Maybe I'm too sentimental of back when a metropolis was covered in graffiti, colorful subway lines w/ local personality, and riding in between cars in the summer across the boroughs.

    May hap I'm an idiot; but this old kid from the Boogie Down, that remembers when the Bridge Ended and a man Ladies Love took down a Kool elder, is terribly upset. So much damn history there. FFS

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  58. The NYC Vidit

    You know, I feel like being an arse.

    How about we start picking some landmarks,

    * Old Quaker Meeting House
    * Mount fraking Rushmore
    * The San Jose Church
    * Fairbanks House
    * Newport Tower
    * James Blake House
    * Fort Niagara

    TEAR THEM ALL DOWN! Throw up some fancy modern real estate and we'll dedicate a remote hall to the landmark. "MOAR" Profit. We get revenue from a hiked up irrational rent from being on a landmark (New Silicon Valley baby, or wait a neo-Tokyo Williamsburg) AND revenue from silly tourists that still think they are experiencing the textile feel of the place.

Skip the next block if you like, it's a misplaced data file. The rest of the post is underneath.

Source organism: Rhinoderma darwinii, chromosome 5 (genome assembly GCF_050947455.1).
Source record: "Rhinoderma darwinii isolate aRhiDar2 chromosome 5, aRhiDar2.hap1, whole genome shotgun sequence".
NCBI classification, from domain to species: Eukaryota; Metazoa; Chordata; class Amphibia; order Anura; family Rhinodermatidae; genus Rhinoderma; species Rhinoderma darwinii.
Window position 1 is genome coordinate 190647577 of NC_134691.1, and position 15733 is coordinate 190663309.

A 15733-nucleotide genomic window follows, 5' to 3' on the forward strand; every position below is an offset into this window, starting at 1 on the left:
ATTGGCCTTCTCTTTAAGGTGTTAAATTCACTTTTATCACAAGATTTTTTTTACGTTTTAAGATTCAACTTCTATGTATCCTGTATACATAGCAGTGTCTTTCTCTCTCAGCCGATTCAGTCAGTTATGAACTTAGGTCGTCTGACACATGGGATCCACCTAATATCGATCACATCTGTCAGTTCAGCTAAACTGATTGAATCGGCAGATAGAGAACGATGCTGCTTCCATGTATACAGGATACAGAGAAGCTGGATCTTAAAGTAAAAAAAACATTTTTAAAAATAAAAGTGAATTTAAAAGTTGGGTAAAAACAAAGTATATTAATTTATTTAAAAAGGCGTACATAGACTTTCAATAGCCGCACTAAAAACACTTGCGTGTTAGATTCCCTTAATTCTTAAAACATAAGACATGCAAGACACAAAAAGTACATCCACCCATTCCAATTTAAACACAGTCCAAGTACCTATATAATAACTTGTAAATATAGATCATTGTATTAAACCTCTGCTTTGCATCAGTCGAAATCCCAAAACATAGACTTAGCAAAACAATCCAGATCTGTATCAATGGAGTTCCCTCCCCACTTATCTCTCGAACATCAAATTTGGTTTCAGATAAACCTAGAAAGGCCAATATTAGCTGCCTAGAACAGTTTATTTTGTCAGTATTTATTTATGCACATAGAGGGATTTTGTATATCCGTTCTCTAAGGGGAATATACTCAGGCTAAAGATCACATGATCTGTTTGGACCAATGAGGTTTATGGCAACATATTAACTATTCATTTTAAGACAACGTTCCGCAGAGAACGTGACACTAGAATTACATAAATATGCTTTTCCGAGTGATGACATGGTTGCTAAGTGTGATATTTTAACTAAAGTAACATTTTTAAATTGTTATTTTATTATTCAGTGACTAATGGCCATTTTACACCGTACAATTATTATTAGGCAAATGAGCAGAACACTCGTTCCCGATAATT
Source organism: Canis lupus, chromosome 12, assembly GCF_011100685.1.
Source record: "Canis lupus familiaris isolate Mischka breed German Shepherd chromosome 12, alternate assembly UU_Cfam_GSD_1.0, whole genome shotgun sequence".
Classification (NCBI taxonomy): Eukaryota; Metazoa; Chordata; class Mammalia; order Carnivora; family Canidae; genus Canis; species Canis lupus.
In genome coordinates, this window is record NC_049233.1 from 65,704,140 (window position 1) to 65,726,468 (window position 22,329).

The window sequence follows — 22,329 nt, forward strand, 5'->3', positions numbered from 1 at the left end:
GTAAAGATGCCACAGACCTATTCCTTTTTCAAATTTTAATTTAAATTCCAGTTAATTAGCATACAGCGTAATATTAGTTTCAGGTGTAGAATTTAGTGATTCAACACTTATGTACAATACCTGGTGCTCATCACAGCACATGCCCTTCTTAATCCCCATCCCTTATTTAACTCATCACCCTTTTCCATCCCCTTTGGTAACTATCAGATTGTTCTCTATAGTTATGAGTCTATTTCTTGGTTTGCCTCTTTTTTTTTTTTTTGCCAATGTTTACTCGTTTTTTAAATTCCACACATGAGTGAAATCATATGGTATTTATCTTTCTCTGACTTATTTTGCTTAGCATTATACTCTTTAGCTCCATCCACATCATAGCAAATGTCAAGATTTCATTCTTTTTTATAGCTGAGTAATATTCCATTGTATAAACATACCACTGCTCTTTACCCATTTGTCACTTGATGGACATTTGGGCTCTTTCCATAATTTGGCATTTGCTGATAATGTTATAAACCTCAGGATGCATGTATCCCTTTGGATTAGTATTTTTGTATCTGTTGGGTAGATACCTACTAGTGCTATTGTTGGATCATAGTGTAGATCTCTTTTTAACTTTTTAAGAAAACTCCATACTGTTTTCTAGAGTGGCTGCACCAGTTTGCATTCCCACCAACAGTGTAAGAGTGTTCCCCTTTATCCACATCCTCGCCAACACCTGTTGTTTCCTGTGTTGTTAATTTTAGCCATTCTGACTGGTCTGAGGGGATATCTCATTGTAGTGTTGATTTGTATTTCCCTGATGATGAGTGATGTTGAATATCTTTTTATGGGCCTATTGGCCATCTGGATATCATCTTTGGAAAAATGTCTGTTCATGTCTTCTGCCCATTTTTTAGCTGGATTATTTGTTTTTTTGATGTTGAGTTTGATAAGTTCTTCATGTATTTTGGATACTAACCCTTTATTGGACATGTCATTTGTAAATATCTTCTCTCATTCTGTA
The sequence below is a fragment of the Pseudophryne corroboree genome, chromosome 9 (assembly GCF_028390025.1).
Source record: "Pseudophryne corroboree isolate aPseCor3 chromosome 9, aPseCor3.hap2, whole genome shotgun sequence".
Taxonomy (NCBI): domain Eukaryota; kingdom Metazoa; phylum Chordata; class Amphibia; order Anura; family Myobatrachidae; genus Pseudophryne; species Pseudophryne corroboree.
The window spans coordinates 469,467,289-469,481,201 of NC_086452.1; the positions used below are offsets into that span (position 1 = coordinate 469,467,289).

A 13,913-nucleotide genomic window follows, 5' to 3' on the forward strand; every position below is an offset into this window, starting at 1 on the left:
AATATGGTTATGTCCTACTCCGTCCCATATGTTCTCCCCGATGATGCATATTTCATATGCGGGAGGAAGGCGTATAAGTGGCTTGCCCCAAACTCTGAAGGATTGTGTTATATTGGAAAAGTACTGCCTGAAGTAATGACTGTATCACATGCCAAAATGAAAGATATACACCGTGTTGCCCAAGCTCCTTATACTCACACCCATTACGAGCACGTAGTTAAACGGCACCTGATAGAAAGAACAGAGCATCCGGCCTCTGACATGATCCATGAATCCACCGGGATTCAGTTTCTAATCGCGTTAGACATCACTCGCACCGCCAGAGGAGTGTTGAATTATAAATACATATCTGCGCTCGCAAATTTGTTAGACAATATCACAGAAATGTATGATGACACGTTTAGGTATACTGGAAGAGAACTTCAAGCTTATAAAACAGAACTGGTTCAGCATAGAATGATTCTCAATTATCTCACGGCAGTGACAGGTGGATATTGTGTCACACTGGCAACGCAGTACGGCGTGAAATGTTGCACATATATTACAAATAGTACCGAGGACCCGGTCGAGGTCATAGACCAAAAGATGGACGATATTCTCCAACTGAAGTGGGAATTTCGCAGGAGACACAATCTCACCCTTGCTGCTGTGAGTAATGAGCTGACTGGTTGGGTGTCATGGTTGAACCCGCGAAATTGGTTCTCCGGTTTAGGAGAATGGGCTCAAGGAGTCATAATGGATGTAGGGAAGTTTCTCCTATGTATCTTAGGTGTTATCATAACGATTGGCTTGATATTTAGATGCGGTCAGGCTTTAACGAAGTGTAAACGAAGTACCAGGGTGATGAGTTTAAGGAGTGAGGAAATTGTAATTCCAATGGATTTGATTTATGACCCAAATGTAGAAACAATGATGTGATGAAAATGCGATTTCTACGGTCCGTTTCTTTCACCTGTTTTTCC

Win for all!

    Frak this noise.

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  59. Juicebox

    As the Hip Hop culture grew since 1970s, the 4 elements of hip hop are bboying, djing, mcing, and graffiti.

    Alot people say that they know what Hip Hop is and only think of Lil Wayne and Drake kind of shit.
    F*ck that shit. If you don't the 4 elements and act like you know what you are talking about...just shut it.
    There wouldnt be rappers if there were no bboys or the 4 elements of hiphop.
    NYC is tearing down a place where a culture became a worldwide influence. Who said graffiti is illegal? Why does it represent poverty?

    To Mark, I swear that there are graffiti artists that richer than you.
    Graffiti, or Hip Hop itself is an icon for self expression. This culture started in the ghetto and developed worldwide.